"The most important solid substance on earth," Vince Beiser tells us, is sand—used to build skyscrapers and shopping malls from Boston to Beijing. But the world is running out.
Meet the Journalist
"What does home mean?" Jeanne Carstensen asks as she reports from the Serbian border with Hungary. To many home may mean security—but for refugees that is not a simple matter.
Photographer Diana Markosian discusses her collaborative series, 'Year One,' which profiles a refugee family's first year in Germany as they witness some of their first experiences.
For more than 30 years, James Whitlow Delano has documented the U.S./Mexico border. He now takes a close at the people as he examines financial, political and human rights implications.
Journalist Sophie Pinkham discusses her reporting on AIDS activism in eastern Ukraine and how the war and take-over by pro-Russian separatists have affected HIV treatment and policy.
Kai Schultz reports from the Maldives on its transition to democracy, the misappropriation of tourist taxes, safety at resorts, and the growing fear of Islamic radicalization.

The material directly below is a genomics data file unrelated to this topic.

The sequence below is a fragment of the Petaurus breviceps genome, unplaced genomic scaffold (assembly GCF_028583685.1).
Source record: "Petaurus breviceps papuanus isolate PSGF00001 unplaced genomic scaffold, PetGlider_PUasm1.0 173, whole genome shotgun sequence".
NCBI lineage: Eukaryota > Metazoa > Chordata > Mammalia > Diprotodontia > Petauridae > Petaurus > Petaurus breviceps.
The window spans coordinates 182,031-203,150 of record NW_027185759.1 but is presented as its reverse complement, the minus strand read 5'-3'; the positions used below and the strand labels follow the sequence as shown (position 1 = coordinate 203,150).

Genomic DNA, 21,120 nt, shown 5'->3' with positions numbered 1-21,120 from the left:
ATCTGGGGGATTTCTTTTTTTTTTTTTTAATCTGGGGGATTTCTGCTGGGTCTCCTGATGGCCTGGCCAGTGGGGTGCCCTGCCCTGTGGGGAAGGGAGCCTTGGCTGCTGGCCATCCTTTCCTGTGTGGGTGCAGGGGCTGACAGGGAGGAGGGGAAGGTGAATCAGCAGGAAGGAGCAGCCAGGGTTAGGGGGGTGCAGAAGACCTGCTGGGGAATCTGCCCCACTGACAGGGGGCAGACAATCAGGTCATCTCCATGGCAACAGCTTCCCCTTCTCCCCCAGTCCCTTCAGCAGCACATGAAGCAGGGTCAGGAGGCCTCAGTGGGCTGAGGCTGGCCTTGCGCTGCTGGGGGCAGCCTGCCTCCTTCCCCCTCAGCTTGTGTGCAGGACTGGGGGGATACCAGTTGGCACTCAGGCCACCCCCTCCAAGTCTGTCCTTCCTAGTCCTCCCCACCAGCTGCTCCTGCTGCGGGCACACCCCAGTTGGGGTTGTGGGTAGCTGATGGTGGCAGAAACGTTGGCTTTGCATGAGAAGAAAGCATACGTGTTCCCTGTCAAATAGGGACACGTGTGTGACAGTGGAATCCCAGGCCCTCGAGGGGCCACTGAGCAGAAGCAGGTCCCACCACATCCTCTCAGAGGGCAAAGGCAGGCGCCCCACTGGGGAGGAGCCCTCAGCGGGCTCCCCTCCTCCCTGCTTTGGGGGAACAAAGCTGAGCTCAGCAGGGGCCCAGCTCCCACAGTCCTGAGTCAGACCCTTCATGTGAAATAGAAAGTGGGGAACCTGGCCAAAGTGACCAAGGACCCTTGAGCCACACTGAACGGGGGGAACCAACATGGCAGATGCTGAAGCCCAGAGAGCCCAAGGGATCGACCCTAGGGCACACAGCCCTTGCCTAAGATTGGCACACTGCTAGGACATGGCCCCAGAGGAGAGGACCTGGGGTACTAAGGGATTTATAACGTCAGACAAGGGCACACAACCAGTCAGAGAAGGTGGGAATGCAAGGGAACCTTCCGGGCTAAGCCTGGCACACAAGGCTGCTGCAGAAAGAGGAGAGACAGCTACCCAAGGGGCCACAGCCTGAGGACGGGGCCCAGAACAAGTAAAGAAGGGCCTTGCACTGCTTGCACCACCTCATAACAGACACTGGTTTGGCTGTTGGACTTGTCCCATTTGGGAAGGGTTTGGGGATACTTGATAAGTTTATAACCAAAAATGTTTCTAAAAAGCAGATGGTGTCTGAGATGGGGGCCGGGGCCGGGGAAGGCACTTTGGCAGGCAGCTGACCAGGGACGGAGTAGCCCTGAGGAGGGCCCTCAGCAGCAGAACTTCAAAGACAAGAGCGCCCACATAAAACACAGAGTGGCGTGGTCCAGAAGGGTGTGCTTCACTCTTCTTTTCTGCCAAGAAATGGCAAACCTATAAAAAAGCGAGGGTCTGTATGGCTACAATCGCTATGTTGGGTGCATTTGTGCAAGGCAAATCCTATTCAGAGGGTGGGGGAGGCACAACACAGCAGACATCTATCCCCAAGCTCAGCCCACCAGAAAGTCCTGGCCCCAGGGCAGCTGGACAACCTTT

200 environmental and human rights activists are assassinated each year, according to Global Witness. Fred Pearce investigates the headline-grabbing slayings of three of these activists.
Bozeman, Montana-based journalist Elliott Woods reports on animal poaching and human rights abuses in the Central African Republic in 2016.
Ingrid Gercama and Nathalie Bertrams reported from Malawi on the perils of cooking smoke and show how "unclean" cooking is causing a global health crisis with huge environmental consquences.
Grantee Justin Kenny discusses his reporting on Bangladesh tanneries.
Rachel is a Brooklyn-based freelance science journalist who is writing a book about the illegal wildlife trade. She traveled to Malawi and South Africa to report on the war on poaching.
Kira Zalan traveled to Sudan to report on radicalization, a problem for many communities in different regions of the African continent.